Between the date of meeting with Roden and June 2, 1989, Strickland received in the mail from Chitwood Wright's letter, accompanied by the petitions. On June 2, Strickland personally visited Bob Terrell, SouthTrust Bank's officer in charge of Roden's loan application. At that time, Strickland told Terrell, in substance, that, because of opposition to the project, Gold Kist had decided not to honor its letter of intent.[2]

On December 12, 1989, Roden filed a three-count complaint against Marshall County, the Marshall County Commission, Marshall County Commission Chairman Charles Wright (hereinafter referred to collectively as "the Marshall County defendants"), and Bill McGriff in the United States District Court for the Northern District of Alabama. Count one alleged that in writing to Gold Kist, "Charles Wright, ... acting as the agent of [the] defendant, Marshall County Commission, and of [the] defendant, Marshall County," had unlawfully interfered with the plaintiff's "Constitutional right to freedom *609 of contract ... and to pursue a ... business opportunity." (Emphasis added.) Consequently, he alleged, these defendants had "deprived [him] of the rights, privileges and immunities secured ... by the Fourteenth Amendment to the United States Constitution."[3] (Emphasis added.) Counts two and three stated claims against Wright and McGriff based on state law grounds. More specifically, count two alleged that Wright and McGriff had unlawfully interfered with a business relationship and count three alleged that McGriff had falsely disparaged Roden's real estate title.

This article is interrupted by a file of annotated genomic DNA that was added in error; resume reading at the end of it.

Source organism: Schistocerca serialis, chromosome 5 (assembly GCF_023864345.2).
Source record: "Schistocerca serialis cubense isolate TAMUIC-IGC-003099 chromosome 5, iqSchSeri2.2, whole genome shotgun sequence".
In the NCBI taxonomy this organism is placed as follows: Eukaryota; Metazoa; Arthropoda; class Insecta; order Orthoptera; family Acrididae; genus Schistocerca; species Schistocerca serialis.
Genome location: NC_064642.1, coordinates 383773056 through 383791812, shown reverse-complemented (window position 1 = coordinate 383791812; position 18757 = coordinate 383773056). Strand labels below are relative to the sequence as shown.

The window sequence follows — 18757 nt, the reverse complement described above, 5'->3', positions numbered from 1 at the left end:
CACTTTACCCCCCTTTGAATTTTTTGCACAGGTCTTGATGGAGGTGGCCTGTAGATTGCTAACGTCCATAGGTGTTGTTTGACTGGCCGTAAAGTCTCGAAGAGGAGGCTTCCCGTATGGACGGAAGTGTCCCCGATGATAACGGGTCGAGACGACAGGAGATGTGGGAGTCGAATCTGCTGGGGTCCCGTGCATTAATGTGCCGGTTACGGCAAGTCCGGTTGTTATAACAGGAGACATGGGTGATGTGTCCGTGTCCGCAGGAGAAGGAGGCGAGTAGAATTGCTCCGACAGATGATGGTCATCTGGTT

On February 14, 1991, Wright moved for a summary judgment on the issue of his individual liability under § 1983, on the ground, inter alia, that he was entitled to qualified immunity. The trial court denied the motion, and Wright appealed. The Court of Appeals for the Eleventh Circuit reversed. In an unpublished opinion, that court stated:

"It does not violate any clearly established constitutional principle for a politician, in response to a request by his constituents who had signed petitions and under the circumstances here, to write a letter to Gold Kist, Inc. encouraging the latter not to enter into an arrangement to place chicken houses on the plaintiff's property. "Accordingly, the judgment of the district court is reversed and the case is remanded to the district court with instructions to grant defendant Wright's motion for summary judgment based upon qualified immunity, and for further proceedings not inconsistent with this opinion."